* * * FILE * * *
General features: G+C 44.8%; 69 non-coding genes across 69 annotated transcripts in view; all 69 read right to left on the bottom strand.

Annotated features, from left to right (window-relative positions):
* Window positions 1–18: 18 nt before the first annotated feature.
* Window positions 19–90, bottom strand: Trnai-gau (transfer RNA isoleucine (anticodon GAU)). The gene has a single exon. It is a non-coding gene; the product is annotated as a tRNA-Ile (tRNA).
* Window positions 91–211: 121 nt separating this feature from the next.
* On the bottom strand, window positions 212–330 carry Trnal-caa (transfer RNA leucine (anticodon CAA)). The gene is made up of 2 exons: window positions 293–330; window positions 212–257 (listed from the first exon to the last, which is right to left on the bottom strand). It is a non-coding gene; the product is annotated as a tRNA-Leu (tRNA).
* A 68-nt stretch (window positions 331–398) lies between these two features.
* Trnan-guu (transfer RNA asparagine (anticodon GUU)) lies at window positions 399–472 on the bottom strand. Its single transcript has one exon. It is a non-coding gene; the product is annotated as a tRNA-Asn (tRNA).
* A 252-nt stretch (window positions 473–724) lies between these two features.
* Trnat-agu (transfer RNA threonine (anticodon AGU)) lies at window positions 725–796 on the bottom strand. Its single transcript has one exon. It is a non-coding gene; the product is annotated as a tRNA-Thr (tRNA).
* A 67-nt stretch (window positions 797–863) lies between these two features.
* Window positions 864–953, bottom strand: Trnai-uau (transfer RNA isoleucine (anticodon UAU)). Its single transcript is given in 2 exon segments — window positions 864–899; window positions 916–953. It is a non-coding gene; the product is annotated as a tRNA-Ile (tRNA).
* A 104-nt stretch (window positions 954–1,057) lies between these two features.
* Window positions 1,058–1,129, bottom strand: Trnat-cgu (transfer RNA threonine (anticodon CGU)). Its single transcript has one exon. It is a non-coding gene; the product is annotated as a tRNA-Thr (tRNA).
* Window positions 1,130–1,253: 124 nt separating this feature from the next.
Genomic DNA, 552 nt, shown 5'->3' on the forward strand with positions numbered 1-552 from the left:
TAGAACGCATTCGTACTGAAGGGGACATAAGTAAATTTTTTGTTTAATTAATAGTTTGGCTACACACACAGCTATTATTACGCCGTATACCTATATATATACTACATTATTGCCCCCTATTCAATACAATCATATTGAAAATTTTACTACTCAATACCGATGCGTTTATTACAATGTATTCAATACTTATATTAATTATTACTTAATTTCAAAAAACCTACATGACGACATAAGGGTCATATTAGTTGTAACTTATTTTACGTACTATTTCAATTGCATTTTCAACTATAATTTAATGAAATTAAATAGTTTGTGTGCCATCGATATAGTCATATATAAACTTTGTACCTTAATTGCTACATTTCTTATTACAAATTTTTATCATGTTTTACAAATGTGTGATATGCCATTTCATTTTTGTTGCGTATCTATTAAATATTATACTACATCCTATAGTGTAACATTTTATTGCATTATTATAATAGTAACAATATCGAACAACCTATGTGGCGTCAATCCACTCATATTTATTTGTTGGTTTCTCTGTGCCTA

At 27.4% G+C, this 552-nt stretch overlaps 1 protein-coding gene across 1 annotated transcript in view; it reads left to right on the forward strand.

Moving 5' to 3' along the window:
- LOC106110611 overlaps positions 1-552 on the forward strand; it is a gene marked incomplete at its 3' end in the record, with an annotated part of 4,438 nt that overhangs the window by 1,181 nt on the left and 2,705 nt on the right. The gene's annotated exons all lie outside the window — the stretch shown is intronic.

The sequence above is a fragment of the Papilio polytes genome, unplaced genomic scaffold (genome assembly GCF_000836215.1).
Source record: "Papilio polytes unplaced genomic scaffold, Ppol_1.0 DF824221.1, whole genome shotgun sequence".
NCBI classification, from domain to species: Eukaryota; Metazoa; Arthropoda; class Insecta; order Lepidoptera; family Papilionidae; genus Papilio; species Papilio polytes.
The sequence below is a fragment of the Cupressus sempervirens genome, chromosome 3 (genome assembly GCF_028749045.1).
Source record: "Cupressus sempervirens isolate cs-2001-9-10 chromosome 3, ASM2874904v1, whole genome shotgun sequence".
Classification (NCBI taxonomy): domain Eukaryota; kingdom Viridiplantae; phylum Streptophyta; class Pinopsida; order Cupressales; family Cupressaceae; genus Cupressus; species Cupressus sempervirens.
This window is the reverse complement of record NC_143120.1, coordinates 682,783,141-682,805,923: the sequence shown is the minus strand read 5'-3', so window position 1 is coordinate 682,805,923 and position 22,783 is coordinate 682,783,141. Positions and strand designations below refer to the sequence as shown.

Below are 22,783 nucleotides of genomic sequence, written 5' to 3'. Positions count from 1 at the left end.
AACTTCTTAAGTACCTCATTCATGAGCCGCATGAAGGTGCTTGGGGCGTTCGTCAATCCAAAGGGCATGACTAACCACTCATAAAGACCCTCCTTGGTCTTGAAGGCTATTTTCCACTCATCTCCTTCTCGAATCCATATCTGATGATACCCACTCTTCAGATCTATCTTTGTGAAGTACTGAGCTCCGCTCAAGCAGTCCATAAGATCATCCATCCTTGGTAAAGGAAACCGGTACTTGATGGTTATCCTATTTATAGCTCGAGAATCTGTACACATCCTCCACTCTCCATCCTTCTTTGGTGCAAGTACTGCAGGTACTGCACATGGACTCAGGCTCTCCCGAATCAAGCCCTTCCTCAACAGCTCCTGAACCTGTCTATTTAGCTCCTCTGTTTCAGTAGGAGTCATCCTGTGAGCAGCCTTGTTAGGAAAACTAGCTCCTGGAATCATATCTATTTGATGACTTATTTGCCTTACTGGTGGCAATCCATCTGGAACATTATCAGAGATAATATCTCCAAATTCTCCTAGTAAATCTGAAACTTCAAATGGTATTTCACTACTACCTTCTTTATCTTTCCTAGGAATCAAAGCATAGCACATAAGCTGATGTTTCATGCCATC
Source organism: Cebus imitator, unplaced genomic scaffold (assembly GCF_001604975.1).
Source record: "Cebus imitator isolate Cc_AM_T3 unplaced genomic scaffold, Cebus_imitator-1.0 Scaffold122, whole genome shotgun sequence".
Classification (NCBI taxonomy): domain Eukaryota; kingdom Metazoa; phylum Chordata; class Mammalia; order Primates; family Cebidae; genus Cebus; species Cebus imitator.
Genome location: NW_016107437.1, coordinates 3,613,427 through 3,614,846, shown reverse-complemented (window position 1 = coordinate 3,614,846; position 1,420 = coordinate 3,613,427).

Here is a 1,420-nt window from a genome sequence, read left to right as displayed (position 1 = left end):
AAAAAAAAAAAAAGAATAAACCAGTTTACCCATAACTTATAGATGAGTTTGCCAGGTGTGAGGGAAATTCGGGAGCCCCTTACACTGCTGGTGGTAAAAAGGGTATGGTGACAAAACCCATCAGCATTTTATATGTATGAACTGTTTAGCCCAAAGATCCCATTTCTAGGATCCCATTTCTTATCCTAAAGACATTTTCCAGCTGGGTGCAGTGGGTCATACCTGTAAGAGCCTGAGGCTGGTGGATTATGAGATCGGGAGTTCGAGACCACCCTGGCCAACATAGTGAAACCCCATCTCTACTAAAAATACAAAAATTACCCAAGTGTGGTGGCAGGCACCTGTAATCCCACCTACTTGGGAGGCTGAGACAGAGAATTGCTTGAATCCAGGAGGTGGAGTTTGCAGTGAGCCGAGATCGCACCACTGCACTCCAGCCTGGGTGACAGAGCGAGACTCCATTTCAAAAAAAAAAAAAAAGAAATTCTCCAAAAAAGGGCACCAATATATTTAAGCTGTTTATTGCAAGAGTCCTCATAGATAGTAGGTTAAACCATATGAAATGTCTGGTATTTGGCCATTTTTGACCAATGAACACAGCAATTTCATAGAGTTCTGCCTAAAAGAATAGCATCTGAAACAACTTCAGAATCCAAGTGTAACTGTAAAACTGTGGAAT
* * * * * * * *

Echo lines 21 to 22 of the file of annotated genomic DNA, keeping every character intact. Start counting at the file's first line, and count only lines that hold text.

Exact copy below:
The sequence above is a fragment of the Papilio polytes genome, unplaced genomic scaffold (genome assembly GCF_000836215.1).
Source record: "Papilio polytes unplaced genomic scaffold, Ppol_1.0 DF824221.1, whole genome shotgun sequence".